While emerging data have revealed how individuals can become re-infected with COVID-19, the extent to which young people who are seropositive become re-infected is uncertain.
Several case reports in the literature indicate that re-infection with COVID-19 after an initial infection is possible although the number of cases is relatively low. For example, in the initial trials of the Oxford-AstraZeneca vaccine, ChAdOx1, among 373 participants who were seropositive at baseline, only 3 had a subsequent positive test for the virus. The risk for re-infection among a group of young (18 – 20-year-old) healthy, adult marine recruits, was examined by a team from the Naval Medical Research Centre, Silver Spring, Maryland, US, as part of the COVID-19 Health Action Response for Marines (CHARM) study. CHARM, was a prospective longitudinal study designed to identify levels of COVID-19 infection, and as a part of this study, the researchers examined a prospective cohort of Marines, 2 weeks after enrolment. In an effort to mitigate the spread of COVID-19, the marines were asked to quarantine at home for 2 weeks and this was followed by a second, but supervised quarantine fortnight, during which marine instructors ensured that no one left the site or received any visitors. PCR testing was performed at weeks 0, 1 and 2 of the second quarantine period and those with three negative PCR tests were allowed to progress to the 6-week standard period of training. In addition, a baseline serological test was performed after the second quarantine and which categorised the marines as either positive or negative. Three subsequent PCR tests were performed at weeks, 2, 4 and 6 during the subsequent training.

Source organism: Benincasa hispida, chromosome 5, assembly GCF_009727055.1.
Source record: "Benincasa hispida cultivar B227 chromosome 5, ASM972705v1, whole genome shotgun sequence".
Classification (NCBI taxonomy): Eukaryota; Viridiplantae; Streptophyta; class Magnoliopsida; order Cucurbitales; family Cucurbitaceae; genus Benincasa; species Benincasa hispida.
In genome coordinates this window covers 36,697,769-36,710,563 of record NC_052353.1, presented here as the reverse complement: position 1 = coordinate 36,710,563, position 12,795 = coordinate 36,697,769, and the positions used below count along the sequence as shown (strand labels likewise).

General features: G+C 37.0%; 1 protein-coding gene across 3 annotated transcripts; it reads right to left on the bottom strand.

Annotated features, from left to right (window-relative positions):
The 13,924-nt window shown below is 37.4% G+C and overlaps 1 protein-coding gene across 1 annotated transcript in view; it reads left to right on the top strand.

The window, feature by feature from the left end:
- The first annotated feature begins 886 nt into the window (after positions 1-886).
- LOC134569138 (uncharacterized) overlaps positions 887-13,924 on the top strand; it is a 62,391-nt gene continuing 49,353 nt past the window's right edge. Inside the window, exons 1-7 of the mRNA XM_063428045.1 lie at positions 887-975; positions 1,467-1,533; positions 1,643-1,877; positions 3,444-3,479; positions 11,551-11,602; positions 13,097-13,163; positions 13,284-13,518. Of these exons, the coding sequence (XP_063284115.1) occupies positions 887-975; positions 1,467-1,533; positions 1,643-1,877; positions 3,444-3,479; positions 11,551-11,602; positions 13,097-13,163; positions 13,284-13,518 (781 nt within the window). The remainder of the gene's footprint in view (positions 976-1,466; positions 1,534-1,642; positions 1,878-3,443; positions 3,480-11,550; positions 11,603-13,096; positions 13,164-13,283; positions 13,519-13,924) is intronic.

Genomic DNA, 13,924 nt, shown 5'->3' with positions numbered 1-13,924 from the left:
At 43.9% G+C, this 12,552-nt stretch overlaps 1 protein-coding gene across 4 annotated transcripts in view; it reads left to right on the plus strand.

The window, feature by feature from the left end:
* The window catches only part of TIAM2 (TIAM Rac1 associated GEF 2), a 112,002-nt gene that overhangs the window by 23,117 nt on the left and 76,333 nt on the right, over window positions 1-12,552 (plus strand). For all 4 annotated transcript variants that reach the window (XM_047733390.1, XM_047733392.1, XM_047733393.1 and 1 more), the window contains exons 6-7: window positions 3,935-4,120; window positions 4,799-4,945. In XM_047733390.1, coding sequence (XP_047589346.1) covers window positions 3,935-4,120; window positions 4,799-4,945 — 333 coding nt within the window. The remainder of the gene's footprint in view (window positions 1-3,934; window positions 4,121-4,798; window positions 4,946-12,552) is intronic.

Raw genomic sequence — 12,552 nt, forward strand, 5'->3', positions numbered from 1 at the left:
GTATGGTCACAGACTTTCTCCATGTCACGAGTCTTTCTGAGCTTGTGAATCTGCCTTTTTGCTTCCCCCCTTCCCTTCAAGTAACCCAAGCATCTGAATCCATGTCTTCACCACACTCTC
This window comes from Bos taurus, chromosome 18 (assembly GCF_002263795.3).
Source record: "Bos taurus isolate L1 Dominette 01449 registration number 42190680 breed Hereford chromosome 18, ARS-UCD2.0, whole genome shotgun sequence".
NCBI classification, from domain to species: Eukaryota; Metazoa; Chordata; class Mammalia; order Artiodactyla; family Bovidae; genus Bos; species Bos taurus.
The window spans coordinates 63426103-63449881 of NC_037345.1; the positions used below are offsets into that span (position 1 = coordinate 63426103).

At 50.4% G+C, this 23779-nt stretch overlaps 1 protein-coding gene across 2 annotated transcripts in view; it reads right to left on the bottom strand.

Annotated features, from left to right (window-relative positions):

In total, 3076 Marines were enrolled in the study, of whom 225 (7%) were seropositive at the start of the 6-week training. However, 36 (16%) were either lost to follow-up or excluded due to inconclusive results. From the remaining 189 seropositive individuals, 19 (10%) had a subsequent positive test during the 6-week training period (1.1 cases per person-year) whereas 1079 (48%) of those seronegative at baseline, subsequently had at least 1 positive test (6.2. cases per person-year), representing an incidence rate of 0.18 (95% CI 0.11 – 0.28, p < 0.001) for seropositive individuals. In other words, the risk of re-infection among those seropositive at baseline was 82% less than those who were seronegative at the start of training. In a further analysis, the authors found a strong association between subsequent positive PCR testing and lower levels of IgG antibodies to the full-length spike protein.
In an analysis of their findings, the authors noted that the crowded conditions at the Marines training facility may have contributed to the increase in reported positive cases. Consequently, the generalisability of their findings to the wider community were limited. Nevertheless, they concluded that while the risk of re-infection among those who were seropositive at the start of training, was low (approximately a fifth compared to those who were seronegative), vaccination would be required to control the infection rates, even in those with a prior infection.
Letizia AG et al. SARS-CoV-2 seropositivity and subsequent infection risk in healthy young adults: a prospective cohort study. Lancet Respir Med 2021